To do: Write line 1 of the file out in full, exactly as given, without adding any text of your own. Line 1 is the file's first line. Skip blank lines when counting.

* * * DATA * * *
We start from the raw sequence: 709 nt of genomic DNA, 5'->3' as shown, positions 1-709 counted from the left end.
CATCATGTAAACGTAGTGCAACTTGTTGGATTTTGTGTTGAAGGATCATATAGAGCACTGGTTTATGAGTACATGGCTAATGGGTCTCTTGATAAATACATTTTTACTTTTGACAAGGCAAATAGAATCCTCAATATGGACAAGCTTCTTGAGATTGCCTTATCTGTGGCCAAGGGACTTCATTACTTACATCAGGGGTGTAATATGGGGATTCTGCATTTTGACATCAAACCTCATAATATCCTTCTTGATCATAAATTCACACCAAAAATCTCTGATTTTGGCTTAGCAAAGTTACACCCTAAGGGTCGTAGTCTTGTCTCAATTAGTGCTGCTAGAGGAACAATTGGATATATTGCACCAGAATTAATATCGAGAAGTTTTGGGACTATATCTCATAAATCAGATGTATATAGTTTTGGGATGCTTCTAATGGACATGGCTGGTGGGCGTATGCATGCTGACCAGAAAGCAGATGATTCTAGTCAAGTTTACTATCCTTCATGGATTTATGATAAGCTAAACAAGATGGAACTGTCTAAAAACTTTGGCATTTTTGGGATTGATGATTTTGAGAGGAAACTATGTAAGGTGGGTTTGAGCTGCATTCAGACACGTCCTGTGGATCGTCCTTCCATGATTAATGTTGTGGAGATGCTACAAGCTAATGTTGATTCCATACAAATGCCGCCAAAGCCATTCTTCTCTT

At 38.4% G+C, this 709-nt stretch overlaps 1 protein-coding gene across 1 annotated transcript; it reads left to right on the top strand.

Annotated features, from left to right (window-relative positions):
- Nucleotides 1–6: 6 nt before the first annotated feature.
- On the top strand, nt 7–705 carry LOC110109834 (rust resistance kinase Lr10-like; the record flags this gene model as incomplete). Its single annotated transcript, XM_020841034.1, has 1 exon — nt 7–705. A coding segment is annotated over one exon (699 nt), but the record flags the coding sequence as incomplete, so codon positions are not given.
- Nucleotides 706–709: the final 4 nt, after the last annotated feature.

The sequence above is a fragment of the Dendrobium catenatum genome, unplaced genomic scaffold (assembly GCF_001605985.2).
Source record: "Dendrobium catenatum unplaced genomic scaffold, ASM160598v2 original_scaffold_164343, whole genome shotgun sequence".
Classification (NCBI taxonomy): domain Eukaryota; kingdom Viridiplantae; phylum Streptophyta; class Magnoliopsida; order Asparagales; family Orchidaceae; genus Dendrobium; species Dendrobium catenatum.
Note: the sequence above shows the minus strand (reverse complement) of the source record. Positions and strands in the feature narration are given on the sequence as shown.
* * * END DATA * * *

We start from the raw sequence: 709 nt of genomic DNA, 5'->3' as shown, positions 1-709 counted from the left end.